Elitism is a disease for which there is no cure. Despite the need for people to work towards the collective good of supporting one another, society has a tendency to try and hold rankings and create conflict out of those rankings based on wealth, power, and opportunity, resulting in humanity immersing itself into the throes of these ridiculous constructs of social hierarchy that elevate one individual over another. It’s a disease that also impacts how we view art, lifestyle, business, and politics, contributing to increased levels of human arrogance and self-satisfying entitlement. Which is why I’m grateful for a movie like The Menu that attacks this problem head on.
As a critic and human being, I know I have a tendency to fall into these patterns as well. We all do. It’s our job to evaluate “good art” from “bad art” instead of just appreciating art for what it is. And let’s be honest. That’s kind of BS. I’m as much an “expert” on film as any of you fine folks reading. But, that is why I absolutely appreciate the hell out of a movie like The Menu: a biting horror-comedy satire that reminds us about the dangers of entitlement, arrogance, and elitism. It’s a movie that shakes you and brings you back down to the reality of how and why elitism is such a danger to the human condition, and reminds us that we probably should be better.
Directed by Mark Mylod and written by Seth Reiss and Will Tracy, The Menu is about a group of upscale people going to an island for an exclusive elaborate private dinner from one of the world’s most renowned chefs, Julian Slowik. Among the chosen are an actor, executives from a powerful accounting firm, a pair of famous critics, a food influencer and his date, and a politician and his wife. As they arrive they’re greeted by an unsettling and bizarre cast of cult-like line cooks, sous chefs, and followers that cater to Slowik’s every beck and call like Unsullied soldiers. As the meal commences and each course is served, the night becomes increasingly more strange and certainly more sinister as secrets are revealed, and surprises are abundant.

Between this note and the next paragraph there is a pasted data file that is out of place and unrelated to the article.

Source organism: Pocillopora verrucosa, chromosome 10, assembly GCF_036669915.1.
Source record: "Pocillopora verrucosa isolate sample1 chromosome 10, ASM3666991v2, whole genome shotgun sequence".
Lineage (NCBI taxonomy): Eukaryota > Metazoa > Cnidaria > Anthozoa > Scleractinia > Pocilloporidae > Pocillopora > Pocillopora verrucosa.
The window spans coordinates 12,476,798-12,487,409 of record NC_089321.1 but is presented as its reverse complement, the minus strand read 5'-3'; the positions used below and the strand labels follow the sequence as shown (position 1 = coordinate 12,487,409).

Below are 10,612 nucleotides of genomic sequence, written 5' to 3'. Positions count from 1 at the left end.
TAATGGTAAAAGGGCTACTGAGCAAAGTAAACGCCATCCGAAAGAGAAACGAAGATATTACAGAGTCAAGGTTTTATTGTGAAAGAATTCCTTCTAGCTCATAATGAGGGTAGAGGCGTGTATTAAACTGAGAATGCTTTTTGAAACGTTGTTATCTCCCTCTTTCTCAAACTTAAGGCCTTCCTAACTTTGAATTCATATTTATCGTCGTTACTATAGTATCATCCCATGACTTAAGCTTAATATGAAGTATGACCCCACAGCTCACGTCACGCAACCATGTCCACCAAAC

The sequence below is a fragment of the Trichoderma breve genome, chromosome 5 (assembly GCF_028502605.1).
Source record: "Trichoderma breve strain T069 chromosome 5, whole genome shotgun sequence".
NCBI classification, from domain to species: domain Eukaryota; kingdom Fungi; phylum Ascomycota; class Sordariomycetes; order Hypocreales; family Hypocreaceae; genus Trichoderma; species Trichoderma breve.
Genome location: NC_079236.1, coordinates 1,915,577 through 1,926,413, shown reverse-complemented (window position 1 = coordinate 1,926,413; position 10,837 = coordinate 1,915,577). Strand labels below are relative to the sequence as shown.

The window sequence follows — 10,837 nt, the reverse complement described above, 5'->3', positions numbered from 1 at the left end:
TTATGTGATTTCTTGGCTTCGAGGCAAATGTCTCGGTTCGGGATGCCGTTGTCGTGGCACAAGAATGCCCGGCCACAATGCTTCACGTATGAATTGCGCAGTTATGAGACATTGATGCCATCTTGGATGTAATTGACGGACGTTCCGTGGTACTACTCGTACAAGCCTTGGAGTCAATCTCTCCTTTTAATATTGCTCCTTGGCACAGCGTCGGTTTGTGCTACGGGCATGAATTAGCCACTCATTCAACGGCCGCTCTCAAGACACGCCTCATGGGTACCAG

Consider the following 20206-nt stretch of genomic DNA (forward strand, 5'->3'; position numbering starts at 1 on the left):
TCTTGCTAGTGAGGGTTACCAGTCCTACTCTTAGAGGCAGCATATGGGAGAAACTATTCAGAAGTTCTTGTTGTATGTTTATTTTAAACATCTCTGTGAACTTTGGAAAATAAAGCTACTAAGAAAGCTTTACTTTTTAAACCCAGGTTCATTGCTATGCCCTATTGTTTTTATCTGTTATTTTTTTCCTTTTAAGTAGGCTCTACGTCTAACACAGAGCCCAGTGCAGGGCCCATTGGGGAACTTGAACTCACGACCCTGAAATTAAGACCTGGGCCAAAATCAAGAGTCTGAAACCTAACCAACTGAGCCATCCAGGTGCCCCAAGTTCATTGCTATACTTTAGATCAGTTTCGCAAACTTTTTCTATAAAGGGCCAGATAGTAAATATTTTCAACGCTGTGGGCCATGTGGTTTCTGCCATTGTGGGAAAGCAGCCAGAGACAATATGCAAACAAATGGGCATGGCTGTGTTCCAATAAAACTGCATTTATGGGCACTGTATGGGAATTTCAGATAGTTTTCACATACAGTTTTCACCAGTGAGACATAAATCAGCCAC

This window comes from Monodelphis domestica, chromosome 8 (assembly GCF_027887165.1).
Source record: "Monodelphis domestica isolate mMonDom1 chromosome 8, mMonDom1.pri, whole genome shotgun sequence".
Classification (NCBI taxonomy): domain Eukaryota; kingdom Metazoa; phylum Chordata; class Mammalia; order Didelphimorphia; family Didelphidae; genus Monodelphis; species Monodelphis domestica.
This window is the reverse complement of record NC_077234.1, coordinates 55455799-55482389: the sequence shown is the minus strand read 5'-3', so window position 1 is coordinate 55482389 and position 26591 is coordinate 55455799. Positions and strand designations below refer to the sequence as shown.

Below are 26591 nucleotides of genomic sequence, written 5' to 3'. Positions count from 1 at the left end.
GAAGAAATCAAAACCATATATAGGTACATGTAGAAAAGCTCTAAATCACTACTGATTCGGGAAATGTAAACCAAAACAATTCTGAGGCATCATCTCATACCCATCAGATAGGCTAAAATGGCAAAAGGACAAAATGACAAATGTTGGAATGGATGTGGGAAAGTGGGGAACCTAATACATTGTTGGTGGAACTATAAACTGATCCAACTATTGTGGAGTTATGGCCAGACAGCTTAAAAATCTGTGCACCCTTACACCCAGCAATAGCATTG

To say any more would absolutely spoil the film, which is far more effective when you have no idea what it’s about and what’s going to happen. But much like the effort involved in creating a fine meal during an insane dinner rush, the pressure and tension build and build, along with the suspense as the movie progresses. You get so engrossed about who the guests and the chef are, and as answers get revealed, you can’t help but want to know more.
For me, The Menu is like Squid Games meets Ratatouille. And I know how insane that sounds, but the movie is insane. The film’s ability to satirize the class struggles between the 1% and everyday lower-middle class individuals, along with its high-stakes premise, evoke shades of the Netflix phenomenon. But the difference is The Menu doesn’t stop there. Like Ratatouille, it takes shots at snobbery and elitism when it comes to art and criticism, and the pressure to perform and perform for acceptance and success. It’s a film that unflinchingly speaks to the flaws and obnoxiousness of unearned entitlement, which is a relevant message for the world we live in today. And it does approach these subjects in a thrilling and darkly funny way.
From a performance perspective, the movie becomes a tense battle of wits and wills between its two standout performers: Ralph Fiennes and Anya Taylor-Joy. Fiennes is brilliantly effective and creepy as Slowik, but there’s also a sadness to him, and a wry, sick sense of humor as well. The character is incredibly bizarre. He’s not at all sympathetic. But he is complex and fascinating to say the least. If you feel any empathy for him at all, it’s because of the humanity Fiennes imbues in him. But I will say despite Fiennes efforts, it will be difficult to empathize or sympathize with this villain.